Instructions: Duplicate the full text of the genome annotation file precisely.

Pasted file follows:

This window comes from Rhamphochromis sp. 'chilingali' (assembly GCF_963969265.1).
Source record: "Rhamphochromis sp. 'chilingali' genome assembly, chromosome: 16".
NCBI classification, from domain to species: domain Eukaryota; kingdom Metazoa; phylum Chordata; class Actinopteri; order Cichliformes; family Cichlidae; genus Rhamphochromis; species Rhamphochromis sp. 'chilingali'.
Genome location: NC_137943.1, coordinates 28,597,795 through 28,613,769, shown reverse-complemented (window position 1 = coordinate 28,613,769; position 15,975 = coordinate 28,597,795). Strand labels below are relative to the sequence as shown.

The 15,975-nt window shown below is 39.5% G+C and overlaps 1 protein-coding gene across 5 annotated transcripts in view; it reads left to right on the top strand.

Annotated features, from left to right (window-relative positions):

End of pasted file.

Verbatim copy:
This window comes from Rhamphochromis sp. 'chilingali' (assembly GCF_963969265.1).
Source record: "Rhamphochromis sp. 'chilingali' genome assembly, chromosome: 16".
NCBI classification, from domain to species: domain Eukaryota; kingdom Metazoa; phylum Chordata; class Actinopteri; order Cichliformes; family Cichlidae; genus Rhamphochromis; species Rhamphochromis sp. 'chilingali'.
Genome location: NC_137943.1, coordinates 28,597,795 through 28,613,769, shown reverse-complemented (window position 1 = coordinate 28,613,769; position 15,975 = coordinate 28,597,795). Strand labels below are relative to the sequence as shown.

The 15,975-nt window shown below is 39.5% G+C and overlaps 1 protein-coding gene across 5 annotated transcripts in view; it reads left to right on the top strand.

Annotated features, from left to right (window-relative positions):